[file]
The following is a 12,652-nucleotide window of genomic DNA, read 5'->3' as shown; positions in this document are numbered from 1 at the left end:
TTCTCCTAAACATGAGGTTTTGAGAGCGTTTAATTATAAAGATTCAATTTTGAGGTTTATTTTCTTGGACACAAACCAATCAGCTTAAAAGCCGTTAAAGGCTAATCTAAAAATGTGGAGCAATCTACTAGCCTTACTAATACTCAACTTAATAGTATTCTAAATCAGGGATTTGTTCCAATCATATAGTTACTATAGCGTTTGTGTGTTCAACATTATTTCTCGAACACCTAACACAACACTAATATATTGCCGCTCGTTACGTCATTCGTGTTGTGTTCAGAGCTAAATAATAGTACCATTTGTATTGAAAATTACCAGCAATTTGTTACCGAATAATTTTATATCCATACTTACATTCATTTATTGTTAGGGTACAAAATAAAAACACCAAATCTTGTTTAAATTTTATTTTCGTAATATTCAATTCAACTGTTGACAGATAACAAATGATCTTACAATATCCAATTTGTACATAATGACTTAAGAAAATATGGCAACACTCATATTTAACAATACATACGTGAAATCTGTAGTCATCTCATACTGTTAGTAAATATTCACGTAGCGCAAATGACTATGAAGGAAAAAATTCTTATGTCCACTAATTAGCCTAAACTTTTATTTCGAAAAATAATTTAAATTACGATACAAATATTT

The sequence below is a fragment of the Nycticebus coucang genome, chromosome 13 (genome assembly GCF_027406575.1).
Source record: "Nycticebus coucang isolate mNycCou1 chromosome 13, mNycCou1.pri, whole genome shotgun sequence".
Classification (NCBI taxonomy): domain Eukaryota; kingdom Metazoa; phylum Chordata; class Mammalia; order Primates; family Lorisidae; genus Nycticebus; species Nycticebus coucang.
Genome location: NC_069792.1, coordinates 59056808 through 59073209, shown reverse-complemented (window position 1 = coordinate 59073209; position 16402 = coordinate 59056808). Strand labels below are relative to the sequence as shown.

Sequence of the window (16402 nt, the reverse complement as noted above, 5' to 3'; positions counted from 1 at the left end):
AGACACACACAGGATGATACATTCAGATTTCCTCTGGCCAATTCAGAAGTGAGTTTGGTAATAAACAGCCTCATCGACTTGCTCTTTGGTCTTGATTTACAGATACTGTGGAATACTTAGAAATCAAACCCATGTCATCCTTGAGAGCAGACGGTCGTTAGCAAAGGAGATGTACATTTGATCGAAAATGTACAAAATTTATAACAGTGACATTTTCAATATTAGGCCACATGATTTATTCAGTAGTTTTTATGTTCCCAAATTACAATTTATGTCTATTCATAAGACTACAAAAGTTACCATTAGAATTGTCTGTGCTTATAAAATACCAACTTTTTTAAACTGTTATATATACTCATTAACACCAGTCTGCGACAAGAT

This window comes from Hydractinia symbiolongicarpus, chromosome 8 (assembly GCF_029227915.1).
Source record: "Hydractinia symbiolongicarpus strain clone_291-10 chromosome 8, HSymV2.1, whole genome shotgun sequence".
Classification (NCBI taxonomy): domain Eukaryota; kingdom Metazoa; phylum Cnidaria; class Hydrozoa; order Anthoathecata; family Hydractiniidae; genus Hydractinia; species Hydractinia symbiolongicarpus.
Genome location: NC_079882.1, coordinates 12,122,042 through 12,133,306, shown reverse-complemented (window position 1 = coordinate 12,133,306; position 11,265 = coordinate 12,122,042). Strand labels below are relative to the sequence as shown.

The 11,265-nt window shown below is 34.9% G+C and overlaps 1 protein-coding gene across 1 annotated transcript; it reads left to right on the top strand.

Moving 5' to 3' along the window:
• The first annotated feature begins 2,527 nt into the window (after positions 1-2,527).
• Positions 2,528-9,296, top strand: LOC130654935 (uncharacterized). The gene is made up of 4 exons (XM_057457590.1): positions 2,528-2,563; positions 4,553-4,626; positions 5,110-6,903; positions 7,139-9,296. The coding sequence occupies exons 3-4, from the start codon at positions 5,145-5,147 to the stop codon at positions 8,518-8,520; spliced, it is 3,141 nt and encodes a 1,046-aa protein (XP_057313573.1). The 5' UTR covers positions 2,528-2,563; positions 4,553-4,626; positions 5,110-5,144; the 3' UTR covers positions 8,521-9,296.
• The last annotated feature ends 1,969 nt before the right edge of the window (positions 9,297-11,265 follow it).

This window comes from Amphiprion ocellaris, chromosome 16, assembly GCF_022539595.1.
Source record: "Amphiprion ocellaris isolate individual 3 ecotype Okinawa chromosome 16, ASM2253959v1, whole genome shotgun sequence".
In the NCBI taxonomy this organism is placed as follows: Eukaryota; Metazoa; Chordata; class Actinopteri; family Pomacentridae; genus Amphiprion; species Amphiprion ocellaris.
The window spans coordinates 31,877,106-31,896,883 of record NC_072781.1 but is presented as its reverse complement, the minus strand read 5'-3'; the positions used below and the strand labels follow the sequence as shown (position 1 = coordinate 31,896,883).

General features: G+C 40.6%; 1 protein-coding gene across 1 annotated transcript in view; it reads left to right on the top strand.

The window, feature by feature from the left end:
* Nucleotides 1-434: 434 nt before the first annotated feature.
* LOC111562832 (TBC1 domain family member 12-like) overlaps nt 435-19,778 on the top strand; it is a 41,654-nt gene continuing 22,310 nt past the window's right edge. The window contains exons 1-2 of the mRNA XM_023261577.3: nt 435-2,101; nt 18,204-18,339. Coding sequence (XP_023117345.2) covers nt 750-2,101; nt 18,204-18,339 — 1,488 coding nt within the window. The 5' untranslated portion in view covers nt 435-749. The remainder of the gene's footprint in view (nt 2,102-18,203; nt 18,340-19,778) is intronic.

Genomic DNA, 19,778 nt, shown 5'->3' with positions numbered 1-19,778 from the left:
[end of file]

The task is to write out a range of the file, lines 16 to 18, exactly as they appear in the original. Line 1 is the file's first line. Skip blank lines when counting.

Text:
• Positions 2,528-9,296, top strand: LOC130654935 (uncharacterized). The gene is made up of 4 exons (XM_057457590.1): positions 2,528-2,563; positions 4,553-4,626; positions 5,110-6,903; positions 7,139-9,296. The coding sequence occupies exons 3-4, from the start codon at positions 5,145-5,147 to the stop codon at positions 8,518-8,520; spliced, it is 3,141 nt and encodes a 1,046-aa protein (XP_057313573.1). The 5' UTR covers positions 2,528-2,563; positions 4,553-4,626; positions 5,110-5,144; the 3' UTR covers positions 8,521-9,296.
• The last annotated feature ends 1,969 nt before the right edge of the window (positions 9,297-11,265 follow it).

This window comes from Amphiprion ocellaris, chromosome 16, assembly GCF_022539595.1.